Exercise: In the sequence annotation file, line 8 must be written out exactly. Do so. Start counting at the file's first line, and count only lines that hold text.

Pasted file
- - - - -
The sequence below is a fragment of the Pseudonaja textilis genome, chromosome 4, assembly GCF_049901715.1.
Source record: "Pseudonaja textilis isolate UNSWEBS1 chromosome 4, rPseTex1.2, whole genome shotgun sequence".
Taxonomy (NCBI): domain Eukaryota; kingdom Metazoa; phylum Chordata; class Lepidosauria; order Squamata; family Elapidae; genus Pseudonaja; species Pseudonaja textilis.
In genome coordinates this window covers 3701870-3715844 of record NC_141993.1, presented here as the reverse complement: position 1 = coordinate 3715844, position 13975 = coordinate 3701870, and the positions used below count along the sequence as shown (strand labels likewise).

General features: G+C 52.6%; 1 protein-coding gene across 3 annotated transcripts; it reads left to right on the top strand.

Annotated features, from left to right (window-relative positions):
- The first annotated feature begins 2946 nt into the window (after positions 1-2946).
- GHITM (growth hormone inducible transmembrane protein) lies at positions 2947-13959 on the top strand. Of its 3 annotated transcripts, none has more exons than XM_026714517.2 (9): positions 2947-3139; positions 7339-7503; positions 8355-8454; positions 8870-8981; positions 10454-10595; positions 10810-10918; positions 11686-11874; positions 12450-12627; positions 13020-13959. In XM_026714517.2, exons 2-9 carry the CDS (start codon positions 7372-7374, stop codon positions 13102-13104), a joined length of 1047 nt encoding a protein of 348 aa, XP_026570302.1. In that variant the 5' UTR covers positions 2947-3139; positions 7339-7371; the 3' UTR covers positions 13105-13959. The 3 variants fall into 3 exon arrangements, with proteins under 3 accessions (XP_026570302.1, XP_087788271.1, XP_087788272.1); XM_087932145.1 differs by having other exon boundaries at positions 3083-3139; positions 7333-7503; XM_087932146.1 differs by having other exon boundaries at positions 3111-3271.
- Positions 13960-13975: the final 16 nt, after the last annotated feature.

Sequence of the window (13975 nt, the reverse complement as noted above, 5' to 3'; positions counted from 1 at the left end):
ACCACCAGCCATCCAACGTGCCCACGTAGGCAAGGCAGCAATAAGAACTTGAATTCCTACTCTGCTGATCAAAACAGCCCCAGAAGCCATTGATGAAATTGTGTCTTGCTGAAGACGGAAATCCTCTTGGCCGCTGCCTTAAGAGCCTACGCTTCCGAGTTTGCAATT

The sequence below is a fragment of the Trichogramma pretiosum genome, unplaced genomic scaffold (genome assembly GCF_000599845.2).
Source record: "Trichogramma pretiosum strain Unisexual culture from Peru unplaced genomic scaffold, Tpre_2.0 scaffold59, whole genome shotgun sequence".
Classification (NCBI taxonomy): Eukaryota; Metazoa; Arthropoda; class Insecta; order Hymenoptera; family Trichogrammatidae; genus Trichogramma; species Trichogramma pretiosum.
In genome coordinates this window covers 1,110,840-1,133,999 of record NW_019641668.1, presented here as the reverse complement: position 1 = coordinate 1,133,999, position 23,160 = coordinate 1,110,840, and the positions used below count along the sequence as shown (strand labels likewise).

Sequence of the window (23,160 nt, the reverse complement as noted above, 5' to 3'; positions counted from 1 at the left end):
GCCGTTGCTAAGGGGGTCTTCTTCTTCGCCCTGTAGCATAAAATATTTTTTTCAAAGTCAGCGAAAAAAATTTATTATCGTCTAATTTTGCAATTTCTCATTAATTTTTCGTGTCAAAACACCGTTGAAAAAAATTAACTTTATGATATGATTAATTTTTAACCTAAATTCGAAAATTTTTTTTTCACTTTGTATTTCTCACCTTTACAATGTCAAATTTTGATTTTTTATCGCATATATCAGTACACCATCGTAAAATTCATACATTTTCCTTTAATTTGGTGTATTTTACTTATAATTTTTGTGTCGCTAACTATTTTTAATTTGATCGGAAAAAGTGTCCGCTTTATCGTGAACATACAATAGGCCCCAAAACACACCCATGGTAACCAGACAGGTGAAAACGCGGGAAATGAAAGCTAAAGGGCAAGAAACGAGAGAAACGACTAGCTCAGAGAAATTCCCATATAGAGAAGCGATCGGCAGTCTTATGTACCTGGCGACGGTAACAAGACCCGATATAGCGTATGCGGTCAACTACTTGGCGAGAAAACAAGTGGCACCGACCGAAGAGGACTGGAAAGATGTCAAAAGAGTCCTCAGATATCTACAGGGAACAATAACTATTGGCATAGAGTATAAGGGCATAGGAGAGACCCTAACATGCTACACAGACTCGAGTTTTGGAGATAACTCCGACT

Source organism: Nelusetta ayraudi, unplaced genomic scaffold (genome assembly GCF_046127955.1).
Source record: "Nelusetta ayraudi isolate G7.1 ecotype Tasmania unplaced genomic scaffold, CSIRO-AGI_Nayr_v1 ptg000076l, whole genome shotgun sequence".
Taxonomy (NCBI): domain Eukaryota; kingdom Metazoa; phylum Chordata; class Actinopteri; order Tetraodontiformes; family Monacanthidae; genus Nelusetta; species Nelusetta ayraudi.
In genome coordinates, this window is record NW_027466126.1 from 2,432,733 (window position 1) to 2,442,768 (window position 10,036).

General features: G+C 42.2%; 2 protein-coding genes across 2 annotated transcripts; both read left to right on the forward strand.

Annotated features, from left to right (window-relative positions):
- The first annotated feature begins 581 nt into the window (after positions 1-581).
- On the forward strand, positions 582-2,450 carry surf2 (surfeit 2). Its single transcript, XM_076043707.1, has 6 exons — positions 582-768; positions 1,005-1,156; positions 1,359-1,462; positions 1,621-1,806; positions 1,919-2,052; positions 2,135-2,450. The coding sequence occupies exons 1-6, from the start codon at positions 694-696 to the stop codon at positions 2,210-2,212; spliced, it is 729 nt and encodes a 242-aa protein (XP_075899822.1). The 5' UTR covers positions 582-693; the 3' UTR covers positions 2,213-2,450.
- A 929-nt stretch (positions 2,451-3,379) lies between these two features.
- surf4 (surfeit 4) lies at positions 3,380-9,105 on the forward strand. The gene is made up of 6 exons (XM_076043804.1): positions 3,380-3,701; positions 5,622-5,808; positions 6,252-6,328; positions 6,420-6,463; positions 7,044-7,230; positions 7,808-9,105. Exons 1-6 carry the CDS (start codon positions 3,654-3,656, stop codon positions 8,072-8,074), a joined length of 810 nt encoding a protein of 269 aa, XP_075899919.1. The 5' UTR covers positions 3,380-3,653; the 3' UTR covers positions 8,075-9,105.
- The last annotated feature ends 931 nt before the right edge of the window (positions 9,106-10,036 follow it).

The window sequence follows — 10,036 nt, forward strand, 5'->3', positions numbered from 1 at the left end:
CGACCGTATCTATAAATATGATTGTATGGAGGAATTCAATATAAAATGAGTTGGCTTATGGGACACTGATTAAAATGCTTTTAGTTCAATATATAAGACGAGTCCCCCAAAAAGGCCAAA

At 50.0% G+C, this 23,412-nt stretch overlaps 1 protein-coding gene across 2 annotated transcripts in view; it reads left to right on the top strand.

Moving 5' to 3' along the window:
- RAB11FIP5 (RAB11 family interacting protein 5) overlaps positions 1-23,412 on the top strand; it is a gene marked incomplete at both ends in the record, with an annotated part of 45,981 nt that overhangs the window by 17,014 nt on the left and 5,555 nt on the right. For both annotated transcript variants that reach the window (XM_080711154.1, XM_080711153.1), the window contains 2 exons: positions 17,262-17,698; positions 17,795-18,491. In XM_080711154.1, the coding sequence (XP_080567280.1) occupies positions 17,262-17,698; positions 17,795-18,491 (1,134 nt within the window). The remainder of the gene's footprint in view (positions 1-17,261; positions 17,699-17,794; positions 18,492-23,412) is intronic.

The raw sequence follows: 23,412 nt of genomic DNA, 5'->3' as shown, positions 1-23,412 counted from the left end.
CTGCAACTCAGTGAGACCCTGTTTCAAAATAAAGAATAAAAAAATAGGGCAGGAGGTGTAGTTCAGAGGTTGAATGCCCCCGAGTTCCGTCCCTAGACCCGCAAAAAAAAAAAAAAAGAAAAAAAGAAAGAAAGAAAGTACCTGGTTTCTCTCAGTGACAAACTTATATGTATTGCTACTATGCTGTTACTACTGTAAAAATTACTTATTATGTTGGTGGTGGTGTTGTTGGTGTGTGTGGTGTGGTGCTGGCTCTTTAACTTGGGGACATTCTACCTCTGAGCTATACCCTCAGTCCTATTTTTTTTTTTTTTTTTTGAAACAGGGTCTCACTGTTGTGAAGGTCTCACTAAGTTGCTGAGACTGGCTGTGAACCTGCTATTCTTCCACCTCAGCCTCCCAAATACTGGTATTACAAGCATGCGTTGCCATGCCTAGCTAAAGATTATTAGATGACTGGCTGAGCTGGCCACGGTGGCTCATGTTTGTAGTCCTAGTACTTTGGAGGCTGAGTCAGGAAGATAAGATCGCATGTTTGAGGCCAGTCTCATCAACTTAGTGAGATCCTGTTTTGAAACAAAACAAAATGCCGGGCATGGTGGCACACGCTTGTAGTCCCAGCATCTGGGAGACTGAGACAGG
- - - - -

- GHITM (growth hormone inducible transmembrane protein) lies at positions 2947-13959 on the top strand. Of its 3 annotated transcripts, none has more exons than XM_026714517.2 (9): positions 2947-3139; positions 7339-7503; positions 8355-8454; positions 8870-8981; positions 10454-10595; positions 10810-10918; positions 11686-11874; positions 12450-12627; positions 13020-13959. In XM_026714517.2, exons 2-9 carry the CDS (start codon positions 7372-7374, stop codon positions 13102-13104), a joined length of 1047 nt encoding a protein of 348 aa, XP_026570302.1. In that variant the 5' UTR covers positions 2947-3139; positions 7339-7371; the 3' UTR covers positions 13105-13959. The 3 variants fall into 3 exon arrangements, with proteins under 3 accessions (XP_026570302.1, XP_087788271.1, XP_087788272.1); XM_087932145.1 differs by having other exon boundaries at positions 3083-3139; positions 7333-7503; XM_087932146.1 differs by having other exon boundaries at positions 3111-3271.